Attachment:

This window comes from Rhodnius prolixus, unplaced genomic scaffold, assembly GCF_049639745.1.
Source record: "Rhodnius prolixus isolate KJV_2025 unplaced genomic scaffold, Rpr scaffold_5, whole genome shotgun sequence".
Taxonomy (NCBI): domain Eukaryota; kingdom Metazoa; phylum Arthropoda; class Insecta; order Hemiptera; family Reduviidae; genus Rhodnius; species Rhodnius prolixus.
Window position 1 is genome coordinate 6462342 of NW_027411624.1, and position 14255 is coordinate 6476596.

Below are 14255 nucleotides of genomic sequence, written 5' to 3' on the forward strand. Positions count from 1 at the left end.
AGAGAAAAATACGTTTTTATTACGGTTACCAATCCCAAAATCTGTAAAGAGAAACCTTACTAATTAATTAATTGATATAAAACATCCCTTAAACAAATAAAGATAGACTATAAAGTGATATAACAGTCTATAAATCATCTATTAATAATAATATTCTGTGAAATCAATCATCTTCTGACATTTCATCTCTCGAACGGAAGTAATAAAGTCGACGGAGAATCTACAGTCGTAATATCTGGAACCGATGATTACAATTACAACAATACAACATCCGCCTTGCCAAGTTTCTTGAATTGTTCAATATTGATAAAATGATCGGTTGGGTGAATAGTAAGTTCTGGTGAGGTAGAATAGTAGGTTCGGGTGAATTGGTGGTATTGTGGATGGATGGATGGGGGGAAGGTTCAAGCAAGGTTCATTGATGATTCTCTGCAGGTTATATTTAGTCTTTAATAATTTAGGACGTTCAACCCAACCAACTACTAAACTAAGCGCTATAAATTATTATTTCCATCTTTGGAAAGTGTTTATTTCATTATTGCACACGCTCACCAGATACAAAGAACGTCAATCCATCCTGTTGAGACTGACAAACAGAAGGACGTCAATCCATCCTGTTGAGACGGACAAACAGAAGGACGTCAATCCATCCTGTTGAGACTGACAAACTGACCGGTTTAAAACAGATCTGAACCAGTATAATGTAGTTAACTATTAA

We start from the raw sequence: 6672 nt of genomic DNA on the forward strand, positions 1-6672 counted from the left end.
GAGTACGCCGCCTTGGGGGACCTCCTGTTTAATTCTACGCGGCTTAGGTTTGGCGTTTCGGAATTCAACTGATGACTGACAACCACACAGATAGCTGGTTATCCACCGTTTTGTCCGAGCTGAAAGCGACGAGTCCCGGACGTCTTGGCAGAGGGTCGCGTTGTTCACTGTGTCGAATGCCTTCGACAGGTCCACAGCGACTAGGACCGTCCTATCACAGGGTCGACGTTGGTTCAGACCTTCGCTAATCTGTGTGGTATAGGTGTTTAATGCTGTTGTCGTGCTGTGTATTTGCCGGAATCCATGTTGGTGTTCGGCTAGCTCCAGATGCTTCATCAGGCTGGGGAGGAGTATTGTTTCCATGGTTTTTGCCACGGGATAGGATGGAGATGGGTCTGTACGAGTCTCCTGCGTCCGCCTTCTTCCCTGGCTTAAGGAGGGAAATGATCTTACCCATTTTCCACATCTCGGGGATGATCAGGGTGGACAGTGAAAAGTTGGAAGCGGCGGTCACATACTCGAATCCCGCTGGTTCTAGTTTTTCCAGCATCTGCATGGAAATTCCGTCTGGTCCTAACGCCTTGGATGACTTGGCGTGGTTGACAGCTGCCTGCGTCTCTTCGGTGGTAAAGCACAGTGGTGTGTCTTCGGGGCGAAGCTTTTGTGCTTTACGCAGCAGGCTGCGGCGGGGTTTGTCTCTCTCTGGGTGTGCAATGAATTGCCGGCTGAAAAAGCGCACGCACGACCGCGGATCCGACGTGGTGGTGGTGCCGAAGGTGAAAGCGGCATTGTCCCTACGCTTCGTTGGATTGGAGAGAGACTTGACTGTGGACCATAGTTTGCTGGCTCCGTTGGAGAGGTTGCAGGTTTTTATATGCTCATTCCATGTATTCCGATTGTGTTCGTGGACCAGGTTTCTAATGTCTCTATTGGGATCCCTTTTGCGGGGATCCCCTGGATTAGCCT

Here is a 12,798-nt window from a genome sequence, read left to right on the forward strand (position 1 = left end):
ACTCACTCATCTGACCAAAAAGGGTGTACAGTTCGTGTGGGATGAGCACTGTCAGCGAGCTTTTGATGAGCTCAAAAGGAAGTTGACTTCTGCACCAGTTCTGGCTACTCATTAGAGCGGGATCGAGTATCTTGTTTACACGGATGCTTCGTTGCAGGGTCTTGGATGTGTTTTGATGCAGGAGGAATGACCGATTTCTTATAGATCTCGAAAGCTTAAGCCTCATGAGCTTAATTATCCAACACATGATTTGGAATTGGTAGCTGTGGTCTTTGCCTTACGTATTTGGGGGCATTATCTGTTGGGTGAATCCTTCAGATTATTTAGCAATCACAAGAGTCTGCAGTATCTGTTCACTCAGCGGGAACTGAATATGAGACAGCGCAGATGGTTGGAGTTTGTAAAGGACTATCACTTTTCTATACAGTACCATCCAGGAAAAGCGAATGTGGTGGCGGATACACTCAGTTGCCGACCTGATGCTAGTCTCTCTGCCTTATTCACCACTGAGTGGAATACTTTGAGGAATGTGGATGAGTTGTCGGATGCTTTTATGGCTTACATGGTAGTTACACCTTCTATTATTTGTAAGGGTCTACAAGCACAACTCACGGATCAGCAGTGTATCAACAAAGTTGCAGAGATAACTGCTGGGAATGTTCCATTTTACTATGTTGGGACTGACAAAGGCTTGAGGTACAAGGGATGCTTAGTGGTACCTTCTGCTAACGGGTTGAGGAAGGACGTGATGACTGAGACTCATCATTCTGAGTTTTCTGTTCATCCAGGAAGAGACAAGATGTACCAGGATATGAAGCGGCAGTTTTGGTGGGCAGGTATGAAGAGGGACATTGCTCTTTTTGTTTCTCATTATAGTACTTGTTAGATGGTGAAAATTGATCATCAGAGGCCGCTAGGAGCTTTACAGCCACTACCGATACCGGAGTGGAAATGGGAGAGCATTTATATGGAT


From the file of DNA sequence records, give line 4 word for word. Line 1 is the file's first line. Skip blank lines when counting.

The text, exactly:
Window position 1 is genome coordinate 6462342 of NW_027411624.1, and position 14255 is coordinate 6476596.